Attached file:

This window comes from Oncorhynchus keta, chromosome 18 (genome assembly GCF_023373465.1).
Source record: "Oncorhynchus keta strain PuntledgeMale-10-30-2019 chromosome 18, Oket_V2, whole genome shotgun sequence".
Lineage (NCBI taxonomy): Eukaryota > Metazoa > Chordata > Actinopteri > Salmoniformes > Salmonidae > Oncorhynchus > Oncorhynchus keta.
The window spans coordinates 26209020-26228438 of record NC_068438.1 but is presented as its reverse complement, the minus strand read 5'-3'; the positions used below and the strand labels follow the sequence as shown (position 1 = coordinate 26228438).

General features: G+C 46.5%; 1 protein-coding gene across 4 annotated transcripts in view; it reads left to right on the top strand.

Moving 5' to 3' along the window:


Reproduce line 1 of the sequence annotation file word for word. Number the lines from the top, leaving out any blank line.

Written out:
This window comes from Oncorhynchus keta, chromosome 18 (genome assembly GCF_023373465.1).